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Flu shots are more important than ever this year

An older woman with a healthcare provider.

Flu season is just around the corner. And since it seems likely that COVID-19 will still be spreading this fall and winter, there is the potential for two pandemics to occur at the same time.

That's a dangerous possibility health experts want to avoid. It's why it is vital for you and your family to get your flu shots this year.

The Centers for Disease Control and Prevention (CDC) recommends flu shots for everyone 6 months and older, with rare exceptions. Flu shots are especially important this year for:

  • Essential workers. This includes healthcare workers and others who offer needed services to the public during the pandemic.
  • People at increased risk for severe illness from COVID-19. This includes older adults and people with certain underlying conditions.
  • Members of minority groups that have been disproportionately affected by the coronavirus, including Black, Hispanic or Latino, American Indian, and Alaska Native people.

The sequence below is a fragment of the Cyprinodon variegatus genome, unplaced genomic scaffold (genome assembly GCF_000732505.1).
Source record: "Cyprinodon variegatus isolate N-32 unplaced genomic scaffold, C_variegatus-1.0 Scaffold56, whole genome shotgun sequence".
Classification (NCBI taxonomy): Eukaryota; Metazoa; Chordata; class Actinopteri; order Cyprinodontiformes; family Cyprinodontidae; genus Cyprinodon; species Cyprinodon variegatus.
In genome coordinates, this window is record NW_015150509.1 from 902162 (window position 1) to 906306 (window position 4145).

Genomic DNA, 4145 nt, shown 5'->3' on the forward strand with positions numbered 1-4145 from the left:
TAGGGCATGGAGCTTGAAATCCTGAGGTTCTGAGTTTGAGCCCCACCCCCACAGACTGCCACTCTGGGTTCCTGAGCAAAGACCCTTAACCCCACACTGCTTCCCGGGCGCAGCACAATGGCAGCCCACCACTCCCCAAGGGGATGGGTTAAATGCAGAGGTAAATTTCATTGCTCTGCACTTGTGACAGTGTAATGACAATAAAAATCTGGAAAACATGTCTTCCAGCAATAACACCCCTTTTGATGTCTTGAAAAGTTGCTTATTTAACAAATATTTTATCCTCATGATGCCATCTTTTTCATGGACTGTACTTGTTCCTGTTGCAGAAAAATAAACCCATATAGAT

• People at increased risk for flu complications. This includes infants and young children, pregnant women, people 65 and older, and people with chronic conditions.

Will a flu shot protect me from COVID-19?

The flu and COVID-19 share some symptoms, but they are caused by different viruses. So a flu shot will not protect you from COVID-19. Still, it can help protect you from the flu—or from serious illness if you do get the flu.

When should you get a flu shot?

Most people should get their flu shot in September or October, according to CDC. That's before the flu starts spreading in most communities but also late enough to last through the worst of the flu season.

Children 6 months to 8 years old who have not had a flu shot before need two doses given at least four weeks apart. They should get an early start—so they can get the second dose by the end of October.

Ask your doctor what timing is right for your family.

Should I get a flu shot if I have COVID-19?

No. You should wait to get your flu shot until you feel better and your doctor says it's safe to go out.

Will COVID-19 change where I can get my flu shot?

It's possible. You may not be able to get your flu shot at your workplace because of social distancing, for example. But you should still be able to get a shot at your pharmacy or doctor's office.

To find the nearest location to you to get a shot, go to

Reviewed 10/19/2020

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